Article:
Thursday, September 17, 2015

Oh wait, Paxil is no better than placebo in teens, and it increases suicide risk

More generally, you know what stinks about these clinical drug trials for antidepressants? Their use of the terribly lame HAM-D as the primary outcome measure. I suspect that they don't use the MMPI-2 because the scores would be too stable from Time 1 to Time 2.

"Fourteen years ago, a leading drug maker published a study showing that the antidepressant Paxil was safe and effective for teenagers. On Wednesday, a major medical journal posted a new analysis of the same data concluding that the opposite is true.
That study — featured prominently by the journal BMJ — is a clear break from scientific custom and reflects a new era in scientific publishing, some experts said, opening the way for journals to post multiple interpretations of the same experiment. It comes at a time of self-examination across science — retractions are at an all-time high; recent cases of fraud have shaken fields as diverse as anesthesia and political science; and earlier this month researchers reported that less than half of a sample of psychology papers held up....
...The dispute itself is a long-running one: Questions surrounding the 2001 study played a central role in the so-called antidepressant wars of the early 2000s, which led to strong warnings on the labels of Paxil and similar drugs citing the potential suicide risk for children, adolescents and young adults. The drugs are considered beneficial and less risky for many adults over 25 with depression.
Over the years, thousands of people taking or withdrawing from Paxil or other psychiatric drugs have committed violent acts, including suicide, experts said, though no firm statistics are available. Because many factors could have contributed to that behavior, it is still far from clear who is at risk — and for whom the drugs are protective....

...The original study began in the late 1990s, when antidepressant makers started testing the drugs in young people. Antidepressant trials are an extremely tricky enterprise, in part because anywhere from a third to more than half of subjects typically improve on placebo. Choices about how to measure improvement — and how to label side effects — can make all the difference in how good a drug looks.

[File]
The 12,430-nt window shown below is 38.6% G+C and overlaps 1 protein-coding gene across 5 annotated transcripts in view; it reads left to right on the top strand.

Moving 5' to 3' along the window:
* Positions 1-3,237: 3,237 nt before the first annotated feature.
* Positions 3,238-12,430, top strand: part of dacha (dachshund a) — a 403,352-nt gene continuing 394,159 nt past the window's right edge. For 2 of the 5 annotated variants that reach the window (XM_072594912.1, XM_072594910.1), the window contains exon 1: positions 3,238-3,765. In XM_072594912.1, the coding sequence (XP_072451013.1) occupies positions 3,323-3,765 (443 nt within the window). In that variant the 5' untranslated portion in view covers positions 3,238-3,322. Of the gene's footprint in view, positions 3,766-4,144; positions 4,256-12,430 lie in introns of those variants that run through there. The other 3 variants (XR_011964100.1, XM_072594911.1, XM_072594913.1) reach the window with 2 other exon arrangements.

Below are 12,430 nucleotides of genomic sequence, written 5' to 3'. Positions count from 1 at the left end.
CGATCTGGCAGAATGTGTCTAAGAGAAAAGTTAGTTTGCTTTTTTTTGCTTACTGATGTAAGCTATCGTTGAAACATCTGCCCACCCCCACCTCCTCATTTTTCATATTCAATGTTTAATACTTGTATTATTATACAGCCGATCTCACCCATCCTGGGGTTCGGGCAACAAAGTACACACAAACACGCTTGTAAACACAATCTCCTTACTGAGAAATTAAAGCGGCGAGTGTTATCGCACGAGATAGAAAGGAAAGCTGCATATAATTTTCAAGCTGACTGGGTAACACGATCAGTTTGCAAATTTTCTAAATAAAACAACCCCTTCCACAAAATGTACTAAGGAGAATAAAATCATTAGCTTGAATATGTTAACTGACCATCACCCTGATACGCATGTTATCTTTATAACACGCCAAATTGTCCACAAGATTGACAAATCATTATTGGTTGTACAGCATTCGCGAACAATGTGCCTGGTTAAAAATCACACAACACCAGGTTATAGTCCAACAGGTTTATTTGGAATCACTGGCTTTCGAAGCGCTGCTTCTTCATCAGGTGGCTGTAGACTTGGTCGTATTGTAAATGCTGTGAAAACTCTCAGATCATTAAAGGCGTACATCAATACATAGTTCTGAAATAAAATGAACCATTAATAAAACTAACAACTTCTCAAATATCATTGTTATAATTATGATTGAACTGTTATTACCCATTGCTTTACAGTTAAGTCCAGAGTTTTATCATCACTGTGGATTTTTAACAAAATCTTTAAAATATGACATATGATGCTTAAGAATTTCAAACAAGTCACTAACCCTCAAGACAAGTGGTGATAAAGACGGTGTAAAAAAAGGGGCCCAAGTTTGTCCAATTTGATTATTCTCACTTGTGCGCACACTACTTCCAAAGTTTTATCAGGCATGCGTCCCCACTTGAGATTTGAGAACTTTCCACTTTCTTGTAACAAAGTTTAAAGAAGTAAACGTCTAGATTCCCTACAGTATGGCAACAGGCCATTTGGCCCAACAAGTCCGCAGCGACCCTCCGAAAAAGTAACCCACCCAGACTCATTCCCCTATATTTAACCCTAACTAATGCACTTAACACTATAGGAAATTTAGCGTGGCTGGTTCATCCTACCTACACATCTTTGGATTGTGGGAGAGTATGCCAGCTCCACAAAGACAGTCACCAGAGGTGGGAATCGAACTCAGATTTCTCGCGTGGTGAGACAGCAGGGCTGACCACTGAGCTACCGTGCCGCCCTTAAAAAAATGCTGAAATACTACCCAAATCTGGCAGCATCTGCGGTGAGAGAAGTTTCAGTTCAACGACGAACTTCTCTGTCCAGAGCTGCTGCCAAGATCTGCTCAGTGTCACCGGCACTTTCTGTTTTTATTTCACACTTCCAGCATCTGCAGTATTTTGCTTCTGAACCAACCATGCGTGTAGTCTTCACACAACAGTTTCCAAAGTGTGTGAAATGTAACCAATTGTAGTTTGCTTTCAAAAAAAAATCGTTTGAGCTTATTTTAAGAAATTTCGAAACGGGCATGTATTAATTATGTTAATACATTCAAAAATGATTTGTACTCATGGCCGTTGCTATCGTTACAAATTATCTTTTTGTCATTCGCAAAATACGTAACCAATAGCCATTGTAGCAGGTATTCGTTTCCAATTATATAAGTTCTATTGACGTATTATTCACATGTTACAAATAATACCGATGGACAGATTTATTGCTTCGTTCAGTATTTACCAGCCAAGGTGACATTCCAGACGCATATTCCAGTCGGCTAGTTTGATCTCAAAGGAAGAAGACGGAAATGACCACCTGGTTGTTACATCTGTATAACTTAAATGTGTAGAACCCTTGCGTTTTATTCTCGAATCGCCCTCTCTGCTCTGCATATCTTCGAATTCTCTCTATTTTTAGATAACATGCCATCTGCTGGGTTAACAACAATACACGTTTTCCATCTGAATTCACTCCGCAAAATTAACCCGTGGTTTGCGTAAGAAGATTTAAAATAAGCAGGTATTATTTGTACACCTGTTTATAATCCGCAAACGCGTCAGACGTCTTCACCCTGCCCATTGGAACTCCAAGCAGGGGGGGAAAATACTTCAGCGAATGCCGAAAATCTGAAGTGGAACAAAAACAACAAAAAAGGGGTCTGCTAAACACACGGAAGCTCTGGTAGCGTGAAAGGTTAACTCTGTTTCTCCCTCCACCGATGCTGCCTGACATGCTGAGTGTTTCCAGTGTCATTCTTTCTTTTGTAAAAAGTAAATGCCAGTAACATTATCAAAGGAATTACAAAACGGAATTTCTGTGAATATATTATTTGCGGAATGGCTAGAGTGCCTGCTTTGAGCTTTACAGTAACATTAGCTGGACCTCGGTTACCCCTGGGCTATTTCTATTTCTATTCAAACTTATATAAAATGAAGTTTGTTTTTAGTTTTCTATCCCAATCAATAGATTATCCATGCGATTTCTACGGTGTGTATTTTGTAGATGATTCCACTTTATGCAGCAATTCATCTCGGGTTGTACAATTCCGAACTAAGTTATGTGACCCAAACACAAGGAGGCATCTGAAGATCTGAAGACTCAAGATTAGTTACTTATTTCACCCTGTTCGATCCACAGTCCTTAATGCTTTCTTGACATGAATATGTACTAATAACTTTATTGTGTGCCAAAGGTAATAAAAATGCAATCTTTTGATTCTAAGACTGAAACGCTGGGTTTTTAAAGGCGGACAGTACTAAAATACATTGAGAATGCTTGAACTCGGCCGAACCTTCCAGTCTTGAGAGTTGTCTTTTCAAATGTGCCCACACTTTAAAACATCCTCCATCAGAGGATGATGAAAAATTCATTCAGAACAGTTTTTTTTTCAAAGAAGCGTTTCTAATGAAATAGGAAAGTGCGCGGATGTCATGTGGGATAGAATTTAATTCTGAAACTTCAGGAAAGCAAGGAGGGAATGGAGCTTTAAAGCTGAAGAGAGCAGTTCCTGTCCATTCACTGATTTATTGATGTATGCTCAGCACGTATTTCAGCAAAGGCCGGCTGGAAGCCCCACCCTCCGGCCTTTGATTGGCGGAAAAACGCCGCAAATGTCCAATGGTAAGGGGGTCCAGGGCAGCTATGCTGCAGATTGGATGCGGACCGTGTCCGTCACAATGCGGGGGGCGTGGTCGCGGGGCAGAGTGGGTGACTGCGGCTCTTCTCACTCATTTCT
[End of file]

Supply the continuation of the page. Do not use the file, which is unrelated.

And so it was in the Paxil study. The original research, led by Dr. Martin Keller of Brown University, tracked depression scores over eight weeks in three groups of about 90 adolescents each, one taking Paxil, one on placebo pills and one taking imipramine, an older generic drug for depression. The Paxil group did no better than the other two groups on the study’s main measure — a standard depression questionnaire — but did rate higher on other, “secondary” measures, like another scale of mood problems, the authors reported.
Researchers consider secondary measures like these as akin to circumstantial evidence, potentially meaningful but not as strong as the primary ones....
...Prescriptions of antidepressants to young people surged in the wake of the study, increasing by 36 percent between 2002 and 2003, according to one analysis. The growth slowed after regulators ordered the black-box warnings on labels.
...The reanalysis delivers the same critique as before — no clear effectiveness, and mislabeling of serious side effects — only from the inside, using voluminous data from the study itself. ...
...In an interview, Dr. Healy said that five of six adverse events labeled “emotional lability” in the original study involved suicidal thinking or behavior but were not presented as such. The patient-level files provided detail on what, exactly, happened in those cases: One teenager was hospitalized after taking 80 Tylenol tablets. Another overdosed on Paxil and other medications after a “disagreement with her mother.” Others suffered “severe suicidal ideation,” and one was “admitted due to severe suicidal and homicidal ideation, towards his parents.” No completed suicides occurred."

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